It should be an interesting couple of days. You know what else will be fun? Staying at the Ritz off the East Coast of Northern Florida.
Please note that today is the last day that conference attendees will be able to take advantage of our special rate at the hotel for just $199 a night. Click here to register for the conference.
A special thanks to our generous Summit Ambassadors who are making this event possible: Applied Discovery, Autonomy, Clearwell Systems (now a part of Symantec), Datacert, Dell, Ernst & Young, Falcon Discovery, FTI Technology, Guidance Software, Mitratech, Nextpoint, Nuix, Pangea3, Planet Data, ProSearch Strategies, QuisLex, Recommind, Robert Half eDiscovery Services, TCDI, Valora Technologies, and WestlawNext.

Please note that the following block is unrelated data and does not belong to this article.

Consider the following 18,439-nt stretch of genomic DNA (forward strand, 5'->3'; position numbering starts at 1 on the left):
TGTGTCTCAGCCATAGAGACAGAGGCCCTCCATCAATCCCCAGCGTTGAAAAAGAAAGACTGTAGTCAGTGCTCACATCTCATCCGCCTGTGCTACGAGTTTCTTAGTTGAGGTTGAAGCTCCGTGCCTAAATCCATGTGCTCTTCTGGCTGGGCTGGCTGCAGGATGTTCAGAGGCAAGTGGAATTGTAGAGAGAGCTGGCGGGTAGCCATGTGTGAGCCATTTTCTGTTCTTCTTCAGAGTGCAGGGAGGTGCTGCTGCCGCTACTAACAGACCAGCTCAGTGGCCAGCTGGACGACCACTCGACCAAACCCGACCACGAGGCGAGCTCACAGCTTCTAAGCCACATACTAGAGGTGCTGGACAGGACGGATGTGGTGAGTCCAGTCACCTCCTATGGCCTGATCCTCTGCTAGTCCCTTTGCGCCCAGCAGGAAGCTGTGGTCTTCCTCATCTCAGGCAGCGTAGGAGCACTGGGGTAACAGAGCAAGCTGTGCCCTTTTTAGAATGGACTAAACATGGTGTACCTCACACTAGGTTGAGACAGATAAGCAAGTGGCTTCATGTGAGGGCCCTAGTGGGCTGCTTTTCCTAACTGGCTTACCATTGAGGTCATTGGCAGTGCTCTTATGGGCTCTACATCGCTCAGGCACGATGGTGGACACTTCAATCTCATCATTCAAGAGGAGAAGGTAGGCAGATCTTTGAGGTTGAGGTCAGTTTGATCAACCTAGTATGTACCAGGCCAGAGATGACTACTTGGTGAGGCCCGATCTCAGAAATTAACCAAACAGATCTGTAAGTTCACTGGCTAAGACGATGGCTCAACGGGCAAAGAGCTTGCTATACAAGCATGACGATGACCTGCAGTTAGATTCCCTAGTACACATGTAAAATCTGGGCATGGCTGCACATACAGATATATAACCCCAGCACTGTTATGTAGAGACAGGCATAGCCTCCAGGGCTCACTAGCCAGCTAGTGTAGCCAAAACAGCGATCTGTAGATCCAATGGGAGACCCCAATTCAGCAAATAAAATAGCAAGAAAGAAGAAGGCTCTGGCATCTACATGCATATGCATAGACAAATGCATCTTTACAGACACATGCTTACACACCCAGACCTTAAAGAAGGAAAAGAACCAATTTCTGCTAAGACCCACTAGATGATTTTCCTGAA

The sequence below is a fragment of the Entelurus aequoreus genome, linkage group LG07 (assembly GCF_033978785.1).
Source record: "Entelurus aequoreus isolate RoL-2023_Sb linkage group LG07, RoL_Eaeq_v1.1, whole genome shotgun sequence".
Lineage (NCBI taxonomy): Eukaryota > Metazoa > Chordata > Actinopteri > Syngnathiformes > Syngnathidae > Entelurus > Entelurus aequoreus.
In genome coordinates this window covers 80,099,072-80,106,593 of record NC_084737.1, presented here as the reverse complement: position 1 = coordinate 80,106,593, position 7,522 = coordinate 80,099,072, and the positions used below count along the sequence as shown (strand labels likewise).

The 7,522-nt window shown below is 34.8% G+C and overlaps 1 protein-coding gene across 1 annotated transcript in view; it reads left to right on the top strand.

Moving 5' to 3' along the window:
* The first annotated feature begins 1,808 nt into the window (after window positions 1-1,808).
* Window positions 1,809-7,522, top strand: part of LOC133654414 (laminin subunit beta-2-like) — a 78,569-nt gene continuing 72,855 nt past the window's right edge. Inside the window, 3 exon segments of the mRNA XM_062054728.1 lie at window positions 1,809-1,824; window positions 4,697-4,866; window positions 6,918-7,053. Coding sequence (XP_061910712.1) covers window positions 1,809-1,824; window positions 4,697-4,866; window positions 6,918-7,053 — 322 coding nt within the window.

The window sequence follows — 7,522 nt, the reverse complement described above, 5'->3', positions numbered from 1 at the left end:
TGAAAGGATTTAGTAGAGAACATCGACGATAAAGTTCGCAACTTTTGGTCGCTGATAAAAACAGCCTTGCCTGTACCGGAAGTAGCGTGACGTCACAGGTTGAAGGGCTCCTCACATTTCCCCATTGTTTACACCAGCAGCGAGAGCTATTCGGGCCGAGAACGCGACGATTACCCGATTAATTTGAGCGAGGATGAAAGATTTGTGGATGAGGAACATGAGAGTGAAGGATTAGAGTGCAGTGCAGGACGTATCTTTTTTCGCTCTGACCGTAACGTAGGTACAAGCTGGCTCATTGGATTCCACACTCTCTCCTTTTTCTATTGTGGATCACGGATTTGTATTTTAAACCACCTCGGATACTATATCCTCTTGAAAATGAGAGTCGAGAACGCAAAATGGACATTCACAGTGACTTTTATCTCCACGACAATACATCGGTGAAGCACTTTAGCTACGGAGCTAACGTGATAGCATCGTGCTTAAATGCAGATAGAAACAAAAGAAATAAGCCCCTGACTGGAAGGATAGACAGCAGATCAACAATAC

Our first column for in-house counsel — Inside Straight, by Mark Herrmann — has been received warmly, by Above the Law readers and advertisers alike. Inspired by its success, we have decided to seek a second columnist to cover the world of corporate counsel.
We already have two writers on the small-firm beat (Jay Shepherd and Valerie Katz). Given the importance of the in-house world to the legal profession, we feel that it too should be covered by multiple dedicated columnists, in addition to the in-house stories already generated by ATL’s full-time staff (Lat, Elie, and Staci). There are so many people who want to go in-house; we need to hear more from the people who are already there.
Are you interested in writing about the corporate legal world for Above the Law, or do you know someone who might be? If so, please read on for the details….